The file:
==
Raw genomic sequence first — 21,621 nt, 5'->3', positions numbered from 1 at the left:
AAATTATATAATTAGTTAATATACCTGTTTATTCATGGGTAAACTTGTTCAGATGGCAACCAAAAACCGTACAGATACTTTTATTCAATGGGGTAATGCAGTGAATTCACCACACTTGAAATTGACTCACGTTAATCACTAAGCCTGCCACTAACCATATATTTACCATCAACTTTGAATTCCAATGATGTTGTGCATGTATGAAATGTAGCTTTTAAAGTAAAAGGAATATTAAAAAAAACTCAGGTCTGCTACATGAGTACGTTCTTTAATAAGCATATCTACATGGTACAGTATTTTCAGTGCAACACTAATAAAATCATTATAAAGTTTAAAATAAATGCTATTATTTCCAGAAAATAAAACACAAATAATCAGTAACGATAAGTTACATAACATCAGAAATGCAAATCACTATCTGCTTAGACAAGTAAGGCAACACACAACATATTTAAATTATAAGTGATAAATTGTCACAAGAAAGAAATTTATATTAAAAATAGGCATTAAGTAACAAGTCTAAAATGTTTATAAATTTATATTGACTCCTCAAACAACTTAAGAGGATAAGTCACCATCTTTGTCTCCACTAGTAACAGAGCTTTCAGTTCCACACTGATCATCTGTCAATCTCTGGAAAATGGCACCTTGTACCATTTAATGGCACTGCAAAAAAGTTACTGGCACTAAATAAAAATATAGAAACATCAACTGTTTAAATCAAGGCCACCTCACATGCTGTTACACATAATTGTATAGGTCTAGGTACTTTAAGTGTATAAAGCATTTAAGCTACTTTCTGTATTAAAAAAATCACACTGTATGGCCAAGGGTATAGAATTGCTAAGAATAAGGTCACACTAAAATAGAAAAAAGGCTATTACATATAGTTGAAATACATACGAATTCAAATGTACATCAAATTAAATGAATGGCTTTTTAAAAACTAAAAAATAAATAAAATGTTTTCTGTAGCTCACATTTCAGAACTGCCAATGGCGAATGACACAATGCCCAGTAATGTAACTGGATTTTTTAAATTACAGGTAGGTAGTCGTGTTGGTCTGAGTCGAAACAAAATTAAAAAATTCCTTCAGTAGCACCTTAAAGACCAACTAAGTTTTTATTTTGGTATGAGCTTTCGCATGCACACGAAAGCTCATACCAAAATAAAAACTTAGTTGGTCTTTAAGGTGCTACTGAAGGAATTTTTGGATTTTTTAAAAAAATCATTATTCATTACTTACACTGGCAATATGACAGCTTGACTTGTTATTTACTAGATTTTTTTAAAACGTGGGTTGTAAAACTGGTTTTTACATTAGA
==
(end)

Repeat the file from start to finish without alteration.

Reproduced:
Raw genomic sequence first — 21,621 nt, 5'->3', positions numbered from 1 at the left:
AAATTATATAATTAGTTAATATACCTGTTTATTCATGGGTAAACTTGTTCAGATGGCAACCAAAAACCGTACAGATACTTTTATTCAATGGGGTAATGCAGTGAATTCACCACACTTGAAATTGACTCACGTTAATCACTAAGCCTGCCACTAACCATATATTTACCATCAACTTTGAATTCCAATGATGTTGTGCATGTATGAAATGTAGCTTTTAAAGTAAAAGGAATATTAAAAAAAACTCAGGTCTGCTACATGAGTACGTTCTTTAATAAGCATATCTACATGGTACAGTATTTTCAGTGCAACACTAATAAAATCATTATAAAGTTTAAAATAAATGCTATTATTTCCAGAAAATAAAACACAAATAATCAGTAACGATAAGTTACATAACATCAGAAATGCAAATCACTATCTGCTTAGACAAGTAAGGCAACACACAACATATTTAAATTATAAGTGATAAATTGTCACAAGAAAGAAATTTATATTAAAAATAGGCATTAAGTAACAAGTCTAAAATGTTTATAAATTTATATTGACTCCTCAAACAACTTAAGAGGATAAGTCACCATCTTTGTCTCCACTAGTAACAGAGCTTTCAGTTCCACACTGATCATCTGTCAATCTCTGGAAAATGGCACCTTGTACCATTTAATGGCACTGCAAAAAAGTTACTGGCACTAAATAAAAATATAGAAACATCAACTGTTTAAATCAAGGCCACCTCACATGCTGTTACACATAATTGTATAGGTCTAGGTACTTTAAGTGTATAAAGCATTTAAGCTACTTTCTGTATTAAAAAAATCACACTGTATGGCCAAGGGTATAGAATTGCTAAGAATAAGGTCACACTAAAATAGAAAAAAGGCTATTACATATAGTTGAAATACATACGAATTCAAATGTACATCAAATTAAATGAATGGCTTTTTAAAAACTAAAAAATAAATAAAATGTTTTCTGTAGCTCACATTTCAGAACTGCCAATGGCGAATGACACAATGCCCAGTAATGTAACTGGATTTTTTAAATTACAGGTAGGTAGTCGTGTTGGTCTGAGTCGAAACAAAATTAAAAAATTCCTTCAGTAGCACCTTAAAGACCAACTAAGTTTTTATTTTGGTATGAGCTTTCGCATGCACACGAAAGCTCATACCAAAATAAAAACTTAGTTGGTCTTTAAGGTGCTACTGAAGGAATTTTTGGATTTTTTAAAAAAATCATTATTCATTACTTACACTGGCAATATGACAGCTTGACTTGTTATTTACTAGATTTTTTTAAAACGTGGGTTGTAAAACTGGTTTTTACATTAGA